And is there nothing analogous to this in Hogarth? nothing which " attempts and reaches the heart?". no aim beyond that of "shaking the sides?"-If the kneeling ministering. female in the last scene of the Rake's Progress, the Bedlam Scene, of which I have spoken before, and have dared al most to parallel it with the most absolute idea of Virtue which Shakspeare has left us, be not enough to disprove the assertion; if the sad endings of the Harlot and the Rake, the passionate heart-bleeding entreaties for forgiveness which the adulterous wife is pouring forth to her assassinated and dying lord in the last scene but one of the Marriage Alumode,-if these be not things to touch the heart, and dispose the mind to a meditative tenderness: is there nothing sweetly conciliatory in the mild patient face and gesture with which the Wife seems to allay and ventilate the feverish irritated feelings of her poor poverty-distracted Mate (the true copy of the genus irritabile) in the print of the Distrest Poet? or if an image of maternal love be required, where shall we find a sublimer view of it than in that aged woman in Industry and Idleness (Plate V.), who is clinging with the fondness of hope not quite extinguished to her brutal vice-hardened child, whom she is accompanying to the ship which is to bear him away from his native soil, of which he has been adjudged unworthy: in whose shocking face every trace of the human countenance seems obliterated, and a brute beast's to be left instead, shocking and repulsive to all but her who watched over it in its cradle before it was so sadly altered, and feels it must belong to her while a pulse by the vindictive laws of his country shall be suffered to continue to beat in it. Compared with such things, what is Mr. Penny's knowledge of the figure and academical skill which Hogarth wanted ?”
With respect to what follows concerning another gentleman, with the congratulations to him on his escape out of the regions of "humour and caricatura," in which it appears he was in danger of travelling side by side with Hogarth, I can only congratulate my country, that Mrs. Hogarth knew her pro vince better than by disturbing her husband at his pallet to divert him from that universality of subject, which has stamped him perhaps, next to Shakspeare, the most inventive genius which this island has produced, into the "amiable pursuit of beautiful nature," i. e. copying ad infinitum the individual charms and graces of Mrs. II
"Hogarth's method of exposing meanness, deformity, and vice." "Paddling in whatever is ridiculous, faulty, and vicious."
A person unacquainted with the works thus stigmatized, would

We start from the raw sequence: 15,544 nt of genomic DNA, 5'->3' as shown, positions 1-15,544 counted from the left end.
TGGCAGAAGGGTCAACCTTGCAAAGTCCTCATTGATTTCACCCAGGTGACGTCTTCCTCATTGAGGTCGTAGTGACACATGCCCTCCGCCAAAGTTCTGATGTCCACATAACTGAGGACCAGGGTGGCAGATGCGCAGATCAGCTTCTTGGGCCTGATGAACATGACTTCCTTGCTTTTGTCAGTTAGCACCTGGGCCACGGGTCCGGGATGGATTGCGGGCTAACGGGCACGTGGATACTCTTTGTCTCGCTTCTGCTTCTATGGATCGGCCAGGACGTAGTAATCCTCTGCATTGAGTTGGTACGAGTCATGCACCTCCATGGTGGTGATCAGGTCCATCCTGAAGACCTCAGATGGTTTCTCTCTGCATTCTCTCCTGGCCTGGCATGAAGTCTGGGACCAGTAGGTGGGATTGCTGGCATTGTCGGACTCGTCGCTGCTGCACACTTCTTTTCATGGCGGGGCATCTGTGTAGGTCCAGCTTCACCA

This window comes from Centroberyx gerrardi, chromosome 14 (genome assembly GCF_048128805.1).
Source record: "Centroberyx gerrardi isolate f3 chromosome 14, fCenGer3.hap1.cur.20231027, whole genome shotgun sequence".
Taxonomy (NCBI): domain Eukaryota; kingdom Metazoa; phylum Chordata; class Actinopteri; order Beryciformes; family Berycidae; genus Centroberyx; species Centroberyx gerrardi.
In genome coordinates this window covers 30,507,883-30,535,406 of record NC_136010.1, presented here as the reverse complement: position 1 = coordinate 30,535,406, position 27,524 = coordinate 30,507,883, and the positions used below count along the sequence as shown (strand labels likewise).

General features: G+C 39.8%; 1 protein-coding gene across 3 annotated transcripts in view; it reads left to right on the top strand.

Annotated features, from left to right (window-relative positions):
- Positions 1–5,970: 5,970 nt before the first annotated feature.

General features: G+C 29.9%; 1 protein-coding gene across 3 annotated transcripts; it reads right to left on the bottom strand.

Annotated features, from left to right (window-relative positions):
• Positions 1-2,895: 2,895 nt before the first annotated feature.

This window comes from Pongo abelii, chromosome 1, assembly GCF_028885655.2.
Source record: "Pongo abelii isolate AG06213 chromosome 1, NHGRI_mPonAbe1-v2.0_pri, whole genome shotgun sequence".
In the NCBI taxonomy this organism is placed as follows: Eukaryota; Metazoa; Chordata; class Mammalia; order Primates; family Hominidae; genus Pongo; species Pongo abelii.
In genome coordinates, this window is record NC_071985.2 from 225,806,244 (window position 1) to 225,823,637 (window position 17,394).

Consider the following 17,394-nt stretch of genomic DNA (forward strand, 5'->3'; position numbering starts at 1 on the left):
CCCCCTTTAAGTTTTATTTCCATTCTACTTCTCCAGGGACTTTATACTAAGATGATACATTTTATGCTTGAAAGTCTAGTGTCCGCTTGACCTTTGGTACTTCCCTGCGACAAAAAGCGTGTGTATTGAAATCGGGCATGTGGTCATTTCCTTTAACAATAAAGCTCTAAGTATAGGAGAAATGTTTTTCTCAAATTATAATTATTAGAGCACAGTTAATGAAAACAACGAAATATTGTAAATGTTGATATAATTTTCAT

be apt to imagine, that in Hogarth there was nothing else to be found but subjects of the coarsest and most repulsive nature. That his imagination was naturally unsweet, and that he delighted in raking into every species of moral filth. That he preyed upon sore places only, and took a pleasure in exposing the unsound and rotten parts of human nature; whereas, with the exception of some of the plates of the Harlot's Progress, which are harder in their character than any of the rest of his productions, (the Stages of Cruelty I omit as mere worthless caricaturas, foreign to his general habits, the offspring of his fancy in some wayward humour,) there is scarce one of his pieces where vice is most strongly satirised, in which some figure is not introduced upon which the moral eye may rest satisfied; a face that indicates goodness, or perhaps mere good humouredness and carelessness of mind (negation of evil) only, yet enough to give a relaxation to the frowning brow of satire, and keep the general air from tainting. Take the mild supplicating posture of patient Poverty in the poor woman that is persuading the pawnbroker to accept her clothes in pledge, in the plate of Gin Lane, for an instance. A little does it, a little of the good nature overpowers a world of bad. One cordial honest laugh of a Tom Jones absolutely clears the atmosphere that was reeking with the black putrifying breathings of a hypocrite Blifil. One homely expostulating shrug from Strap, warms the whole air which the suggestions of a gentlemanly ingratitude from his friend Random had begun to freeze. One Lord bless us" of Parson Adams upon the wickedness of the times, exorcises and purges off the mass of iniquity which the world-knowledge of even a Fielding could cull out and rake together. But of the severer class of Hogarth's performances, enough, I trust, has been said to shew that they do not merely shock and repulse; that there is in them the "scorn of vice" and the "pity" too; something to touch the heart, and keep alive the sense of moral beauty; the "lacrymæ rerum," and the sorrowing by which the heart is made better. If they be bad things, then is satire and tragedy a bad thing; let us proclaim at once an age of gold, and sink the existence of vice and misery in our speculations; let us
wink, and shut our apprehensions up From common sense of what men were and are:
let us make believe with the children that every body is good and happy; and, with Dr. Swift, write panegyrics upon the world.
But that larger half of Hogarth's works which were painted more for entertainment than instruction, (though such was the suggestiveness of his mind, that there is always something to be learnt from them,) his humorous scenes,—are they such as merely to disgust and set us against our species ?